If you’re wondering whether to add it to your itinerary for a trip to Granada, this article will provide a good virtual guide along with all the practical tips you need to know for your visit.
Is it Worth a Visit?
So let’s get the main thing out of the way – should you add it to your list of things to do in Granada?
I loved this place, so I would recommend visiting.
I have been to a lot of monasteries around Europe, and even though this wasn’t by far the most interesting one, it has a lot to offer and it’s only a short walk away from central Granada.
If you need a break from the hustle of the city and have more time to see everything, and to enjoy a few hours of peace and quiet, this place will fit the bill.
If you only have a couple of days to see Granada and would have to try to squeeze this in, I would recommend skipping it and focusing on the main sights (Alhambra, Alcazaba, Albaicin and Generalife Gardens).
The third option – if you have time to visit, but would like to see an even more interesting place, head to the hills above Sacromonte where you will find Sacromonte Abbey (Abadia de Sacromonte). It doesn’t have as impressive church as this one, and it’s much smaller, but it has views that are hard to beat, and an underground network of tunnels where you will find small chapels. One of a kind experience for sure!
History of the Monastery
Founded in 1492 by Catholic monarchs, the monastery was originally a camp set up in Santa Fe near Granada, and in 1503 moved to central Granada after the monks found the location more suitable.
The monastery was then founded under the name it is still used today – Real Monasterio de la Concepción de Nuestra Señora de Granada.
From 1521 Hieronymite began settling down in the finished monastery and remained there until the year 1835. After that, the location has been used as barracks.
The return to its original purpose started in the 60s in the 20th century thanks to the return to the location of the Order of Saint Jerome, from where it takes its name.
The Hieronymite mothers from a nearby Monastery of Santa Paula resettled here in 1977 and live here today.
Tips for Visiting the Monastery
The monastery is open for visits except in times of prayer (those times were not listed online).
The San Jeronimo Monastery is a short walk away from the main train station, and also from the Basilica de San Juan de Dios, which is also worth a visit. If you think the monastery has an impressive church, wait till you see the one in the Basilica!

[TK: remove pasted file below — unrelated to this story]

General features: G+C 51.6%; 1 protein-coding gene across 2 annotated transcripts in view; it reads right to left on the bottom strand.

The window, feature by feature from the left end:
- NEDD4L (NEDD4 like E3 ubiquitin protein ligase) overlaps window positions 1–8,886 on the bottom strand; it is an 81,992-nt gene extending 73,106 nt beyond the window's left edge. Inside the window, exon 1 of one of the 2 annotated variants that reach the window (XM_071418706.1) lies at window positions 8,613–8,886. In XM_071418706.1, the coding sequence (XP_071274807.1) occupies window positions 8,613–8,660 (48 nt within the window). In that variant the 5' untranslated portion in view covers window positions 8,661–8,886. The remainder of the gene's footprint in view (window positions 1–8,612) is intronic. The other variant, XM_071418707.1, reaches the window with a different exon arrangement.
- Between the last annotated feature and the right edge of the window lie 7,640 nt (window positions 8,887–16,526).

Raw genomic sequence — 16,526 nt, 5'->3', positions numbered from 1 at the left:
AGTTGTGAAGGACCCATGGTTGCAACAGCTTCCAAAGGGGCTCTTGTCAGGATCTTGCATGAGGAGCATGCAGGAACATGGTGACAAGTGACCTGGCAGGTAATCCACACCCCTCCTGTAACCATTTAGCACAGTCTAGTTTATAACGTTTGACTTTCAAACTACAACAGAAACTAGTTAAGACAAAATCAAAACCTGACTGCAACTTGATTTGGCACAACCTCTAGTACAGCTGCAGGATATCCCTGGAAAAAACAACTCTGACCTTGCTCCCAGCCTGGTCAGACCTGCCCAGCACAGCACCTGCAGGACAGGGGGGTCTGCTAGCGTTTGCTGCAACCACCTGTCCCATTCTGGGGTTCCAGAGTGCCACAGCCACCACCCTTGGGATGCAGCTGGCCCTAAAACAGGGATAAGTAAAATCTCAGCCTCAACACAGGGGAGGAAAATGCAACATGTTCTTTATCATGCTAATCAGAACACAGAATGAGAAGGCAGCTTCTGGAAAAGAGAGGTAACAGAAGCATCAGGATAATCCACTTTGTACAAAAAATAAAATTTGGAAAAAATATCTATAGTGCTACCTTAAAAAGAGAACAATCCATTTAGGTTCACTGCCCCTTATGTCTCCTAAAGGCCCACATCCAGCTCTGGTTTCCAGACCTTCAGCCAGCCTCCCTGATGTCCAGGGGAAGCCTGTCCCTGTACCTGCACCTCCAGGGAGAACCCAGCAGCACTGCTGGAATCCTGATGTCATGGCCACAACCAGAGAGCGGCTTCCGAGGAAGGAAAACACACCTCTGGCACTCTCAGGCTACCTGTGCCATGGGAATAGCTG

On my previous trip, I found a really nice roof terrace right next to the monastery, from where you can admire the views – it’s called Monasterio Terraza & Chillout and it’s just across the road from the monastery, at Calle Gran Capitan.
There were no toilets or other facilities within the premises of the monastery (as one would expect from a religious place), so keep that in mind when you plan your visit.
Flash photography was not allowed.
Main Places of Interest Inside San Jeronimo Monastery
For me, the absolute highlight of the visit was the church, which was just breathtaking, as evidenced by the photos below.
Some of the other highlights you can see include:
- Courtyard with planted orange trees
- Processional or Main Cloister designed in Gothic style
- Processional Cloister
Visitor Information for Monastery of San Jerónimo, Granada
The location of the monastery is marked on the map below, and I have shared the address below.
Address: C. Rector López Argüeta, 9, 18001 Granada
Tickets: the tickets can be purchased on a dedicated platform for all the Christian monuments in Granada, you can find it here. You won’t have trouble getting the tickets on the spot either, it’s usually not crowded at all, unless you’re unlucky and arrive at the same time as a bus full of tourists.
Entry fees: the entrance fee is 5 euros, and kids go for free.
Opening times: Winter schedule Monday to Sunday from 10:00-13:00/15:00-18:00 h. Summer schedule Monday to Sunday from 10:00-13:00/16:00-19:30 h. summer schedule
Important info for your visit: Photography is allowed as long as it doesn’t disturb those praying. Switch off your phone before entering. Keep the noise to a minimum and dress respectfully. No pets, food or beverages inside the monastery.